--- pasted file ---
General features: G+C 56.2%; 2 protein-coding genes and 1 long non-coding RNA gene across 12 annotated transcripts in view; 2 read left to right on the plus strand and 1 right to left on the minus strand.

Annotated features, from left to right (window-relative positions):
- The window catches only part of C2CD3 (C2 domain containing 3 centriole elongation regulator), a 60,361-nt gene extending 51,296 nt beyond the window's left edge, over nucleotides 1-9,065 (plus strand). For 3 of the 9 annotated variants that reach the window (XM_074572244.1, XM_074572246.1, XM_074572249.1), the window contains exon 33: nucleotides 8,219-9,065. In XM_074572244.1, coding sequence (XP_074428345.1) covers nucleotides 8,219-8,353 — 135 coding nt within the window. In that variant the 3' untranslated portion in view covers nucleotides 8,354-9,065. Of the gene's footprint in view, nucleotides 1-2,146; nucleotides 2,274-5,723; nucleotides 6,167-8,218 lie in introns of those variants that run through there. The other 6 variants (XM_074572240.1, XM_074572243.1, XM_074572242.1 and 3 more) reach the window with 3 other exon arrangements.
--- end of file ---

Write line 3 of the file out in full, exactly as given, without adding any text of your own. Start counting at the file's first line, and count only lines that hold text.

- The window catches only part of C2CD3 (C2 domain containing 3 centriole elongation regulator), a 60,361-nt gene extending 51,296 nt beyond the window's left edge, over nucleotides 1-9,065 (plus strand). For 3 of the 9 annotated variants that reach the window (XM_074572244.1, XM_074572246.1, XM_074572249.1), the window contains exon 33: nucleotides 8,219-9,065. In XM_074572244.1, coding sequence (XP_074428345.1) covers nucleotides 8,219-8,353 — 135 coding nt within the window. In that variant the 3' untranslated portion in view covers nucleotides 8,354-9,065. Of the gene's footprint in view, nucleotides 1-2,146; nucleotides 2,274-5,723; nucleotides 6,167-8,218 lie in introns of those variants that run through there. The other 6 variants (XM_074572240.1, XM_074572243.1, XM_074572242.1 and 3 more) reach the window with 3 other exon arrangements.